By Julian Linden NEW YORK (Reuters) - World number one Novak Djokovic sent an ominous warning to his rivals about his plans to complete one of the most dominant years in professional tennis by winning the U.S. Open.
The Serbian, at the top of his powers and at ease with the world after winning two grand slam titles already this season, produced a masterful display at Flushing Meadows on Thursday to defeat Carlos Berlocq of Argentina 6-0 6-0 6-2 and sail into the third round.
It was as one-sided as the scoreline suggested, with Djokovic completely overwhelming his opponent with power and accuracy. One spectator at the Arthur Ashe Stadium asked the Serbian for his money back.
Berlocq could only smile and play along, helpless to stop the hottest player in the world. When he finally won a game in the third set, he raised his arms as though he had won the championship final.
The crowd roared their approval, disappointed they did not see a real contest but consoled by the fact they saw a near-flawless display.
"I tell you, as a tennis player, as any athlete, when you're playing perfectly, everything seems so good," Djokovic said.
"You're so happy because that's exactly where you want your game to be, at the top, at the highest possible level."
Roger Federer and Serena Williams had earlier swept into the third round with the same sort of ruthless performances that made them the king and queen of tennis.
Federer, already a five-time champion on the hardcourts of New York, demolished Israel's Dudi Sela 6-3 6-2 6-2 in 77 minutes. The Swiss master was untroubled and offered a blunt assessment of the contest.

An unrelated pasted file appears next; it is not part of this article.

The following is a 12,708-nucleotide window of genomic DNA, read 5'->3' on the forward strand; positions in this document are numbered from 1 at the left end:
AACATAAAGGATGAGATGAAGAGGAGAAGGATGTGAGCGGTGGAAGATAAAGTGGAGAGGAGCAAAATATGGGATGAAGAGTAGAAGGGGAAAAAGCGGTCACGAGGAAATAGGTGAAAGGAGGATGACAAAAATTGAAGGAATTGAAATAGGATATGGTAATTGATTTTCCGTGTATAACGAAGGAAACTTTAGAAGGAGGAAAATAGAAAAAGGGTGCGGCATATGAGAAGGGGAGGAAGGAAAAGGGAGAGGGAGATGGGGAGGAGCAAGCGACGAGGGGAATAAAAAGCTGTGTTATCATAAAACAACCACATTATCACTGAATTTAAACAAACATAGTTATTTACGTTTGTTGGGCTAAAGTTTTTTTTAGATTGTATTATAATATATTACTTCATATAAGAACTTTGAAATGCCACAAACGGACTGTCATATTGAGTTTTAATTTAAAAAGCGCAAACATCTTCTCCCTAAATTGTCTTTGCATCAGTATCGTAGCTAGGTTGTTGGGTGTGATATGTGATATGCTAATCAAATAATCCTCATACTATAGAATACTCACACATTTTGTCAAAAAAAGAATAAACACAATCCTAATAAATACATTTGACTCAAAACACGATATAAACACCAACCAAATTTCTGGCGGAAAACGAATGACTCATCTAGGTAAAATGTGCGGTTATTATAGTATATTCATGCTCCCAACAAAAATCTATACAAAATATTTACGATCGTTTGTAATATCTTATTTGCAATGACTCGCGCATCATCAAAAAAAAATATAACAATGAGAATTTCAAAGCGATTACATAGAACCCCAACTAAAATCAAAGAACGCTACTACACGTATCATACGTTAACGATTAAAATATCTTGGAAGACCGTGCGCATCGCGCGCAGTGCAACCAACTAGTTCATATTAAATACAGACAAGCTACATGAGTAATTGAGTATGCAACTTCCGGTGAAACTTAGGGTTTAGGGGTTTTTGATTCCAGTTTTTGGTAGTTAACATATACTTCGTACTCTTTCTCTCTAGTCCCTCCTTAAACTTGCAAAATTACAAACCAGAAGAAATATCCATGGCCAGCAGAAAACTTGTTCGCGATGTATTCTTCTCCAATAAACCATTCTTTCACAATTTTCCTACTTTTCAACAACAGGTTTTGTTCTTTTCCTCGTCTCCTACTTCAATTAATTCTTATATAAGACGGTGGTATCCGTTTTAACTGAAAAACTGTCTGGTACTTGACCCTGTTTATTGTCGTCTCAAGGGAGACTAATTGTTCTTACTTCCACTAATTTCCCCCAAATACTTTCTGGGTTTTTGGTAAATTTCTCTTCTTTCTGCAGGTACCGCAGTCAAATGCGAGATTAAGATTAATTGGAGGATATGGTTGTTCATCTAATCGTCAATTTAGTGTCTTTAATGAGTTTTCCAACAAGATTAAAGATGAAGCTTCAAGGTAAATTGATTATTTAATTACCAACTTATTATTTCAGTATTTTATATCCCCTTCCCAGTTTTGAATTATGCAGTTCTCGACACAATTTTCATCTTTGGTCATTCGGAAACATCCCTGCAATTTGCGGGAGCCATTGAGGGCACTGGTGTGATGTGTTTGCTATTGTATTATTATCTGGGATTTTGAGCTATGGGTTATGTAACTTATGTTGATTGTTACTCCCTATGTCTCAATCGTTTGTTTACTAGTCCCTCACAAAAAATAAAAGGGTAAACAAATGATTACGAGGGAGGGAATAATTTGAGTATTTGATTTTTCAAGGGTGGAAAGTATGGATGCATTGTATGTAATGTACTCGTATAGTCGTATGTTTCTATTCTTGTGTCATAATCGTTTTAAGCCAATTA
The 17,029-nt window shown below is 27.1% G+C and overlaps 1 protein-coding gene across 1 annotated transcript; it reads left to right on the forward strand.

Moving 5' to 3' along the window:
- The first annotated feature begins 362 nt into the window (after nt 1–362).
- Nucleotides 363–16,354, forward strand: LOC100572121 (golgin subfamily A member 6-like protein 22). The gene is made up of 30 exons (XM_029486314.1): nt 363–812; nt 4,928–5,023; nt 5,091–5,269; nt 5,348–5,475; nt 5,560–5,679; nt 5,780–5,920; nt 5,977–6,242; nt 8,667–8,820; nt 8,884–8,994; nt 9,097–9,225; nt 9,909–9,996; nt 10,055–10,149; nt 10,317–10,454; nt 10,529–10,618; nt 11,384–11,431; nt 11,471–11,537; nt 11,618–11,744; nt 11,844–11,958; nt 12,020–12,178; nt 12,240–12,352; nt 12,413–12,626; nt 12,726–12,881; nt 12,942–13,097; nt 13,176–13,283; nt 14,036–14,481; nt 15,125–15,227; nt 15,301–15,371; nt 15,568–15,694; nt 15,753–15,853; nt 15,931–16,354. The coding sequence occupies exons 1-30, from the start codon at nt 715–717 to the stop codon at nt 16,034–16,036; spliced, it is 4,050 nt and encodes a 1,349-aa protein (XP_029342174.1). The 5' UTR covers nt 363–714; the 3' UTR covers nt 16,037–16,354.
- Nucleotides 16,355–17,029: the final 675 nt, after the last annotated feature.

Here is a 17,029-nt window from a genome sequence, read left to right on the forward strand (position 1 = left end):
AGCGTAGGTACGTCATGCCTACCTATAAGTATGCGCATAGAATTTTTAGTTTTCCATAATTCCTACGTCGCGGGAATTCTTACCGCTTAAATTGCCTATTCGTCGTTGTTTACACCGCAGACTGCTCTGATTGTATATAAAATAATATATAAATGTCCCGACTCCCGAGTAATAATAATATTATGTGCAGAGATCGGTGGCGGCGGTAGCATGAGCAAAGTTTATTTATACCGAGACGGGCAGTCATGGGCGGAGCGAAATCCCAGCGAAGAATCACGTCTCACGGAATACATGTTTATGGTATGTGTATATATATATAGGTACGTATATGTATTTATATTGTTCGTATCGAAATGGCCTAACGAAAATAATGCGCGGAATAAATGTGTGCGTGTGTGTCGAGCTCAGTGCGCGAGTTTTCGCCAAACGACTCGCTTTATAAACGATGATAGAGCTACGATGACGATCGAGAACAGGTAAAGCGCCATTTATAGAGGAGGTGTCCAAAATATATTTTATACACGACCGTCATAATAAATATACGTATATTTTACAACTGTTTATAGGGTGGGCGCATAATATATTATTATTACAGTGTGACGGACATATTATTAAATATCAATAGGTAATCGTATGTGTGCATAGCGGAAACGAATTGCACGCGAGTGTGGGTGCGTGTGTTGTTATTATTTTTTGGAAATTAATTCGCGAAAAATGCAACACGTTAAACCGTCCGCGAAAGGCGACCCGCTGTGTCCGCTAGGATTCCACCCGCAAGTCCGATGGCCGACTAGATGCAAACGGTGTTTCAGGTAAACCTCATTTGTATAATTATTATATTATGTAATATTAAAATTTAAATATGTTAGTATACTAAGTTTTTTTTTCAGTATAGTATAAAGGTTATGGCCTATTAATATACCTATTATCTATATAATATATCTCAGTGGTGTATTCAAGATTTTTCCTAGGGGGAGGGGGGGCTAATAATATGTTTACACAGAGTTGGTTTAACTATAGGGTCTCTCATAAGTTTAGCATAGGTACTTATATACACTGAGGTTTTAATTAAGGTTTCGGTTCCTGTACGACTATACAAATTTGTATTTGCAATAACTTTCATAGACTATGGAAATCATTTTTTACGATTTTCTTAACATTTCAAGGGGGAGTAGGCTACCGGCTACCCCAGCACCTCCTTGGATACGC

"When it's like that, obviously it's tough for the opponent," Federer said. "But I just think I was superior today."
Williams was just as unforgiving. She thrashed Michaella Krajicek of the Netherlands 6-0 6-1 in less than an hour, racing around like the court like a teenager instead of a 29-year-old on the comeback trail.
"One way to get faster is you can pretend there's a check for a million dollars there tax-free, and just go run it down," she explained.
But Williams, like Federer, is now being hunted by younger rivals. Women's world number one Caroline Wozniacki was also impressive in her second round match against Arantxa Rus of the Netherlands.
After a slow start in which she dropped early service games, she ran away with the match 6-2 6-0 in 63 minutes. "I feel like I'm on a roll and I'm playing well," Wozniacki said. "I believe I can beat anyone on a good day. But I have to play on a high level for seven matches, and that's not easy."
There were no major surprises Thursday although four lower seeded players were knocked out.
Michael Llodra of France was beaten and Czech Radek Stepanek retired with an injury, while on the women's side Estonia's Kaia Kanepi and Shahar Peer both fell.
Mardy Fish, one of the few men given any hope of challenging Federer, Djokovic, Rafa Nadal and Andy Murray, sailed through with a clinical 6-2 6-2 6-4 win over Tunisia's Malek Jaziri.
"I haven't really been tested that much," said the eighth-seeded American. "I can't do anything about that. I can't do anything about who I come up against. Just happy to move on."
HEALTH PROBLEMS Victoria Azarenka, the fourth seed from Belarus, also impressed with her 6-4 6-3 win over Argentina's Gisela Dulko and now faces Serena Williams, seeded 28th, in the third round.
Williams spent almost as long in her news conference talking about her sister Venus's health problems than she did on court, but said she had not allowed herself to be distracted.
"It really wasn't that difficult, to be honest. I mean, she wants me to do the best, she wouldn't want me to suffer," Serena said.
"If anything, it should motivate me more." Venus pulled out of the Open Wednesday after revealing she was suffering from Sjogren's Syndrome, an autoimmune disease that causes fatigue and joint pain.
She has ruled out any thoughts of retirement and vowed to continue playing and Serena said she had no doubts she would make it back. "I know she's a fighter and she's really strong. She's great. She's really happy now that she knows what it is after all this time," Serena said.
"If anything, it's going to help her now to treat it and go forward."
(Editing by Ian Ransom)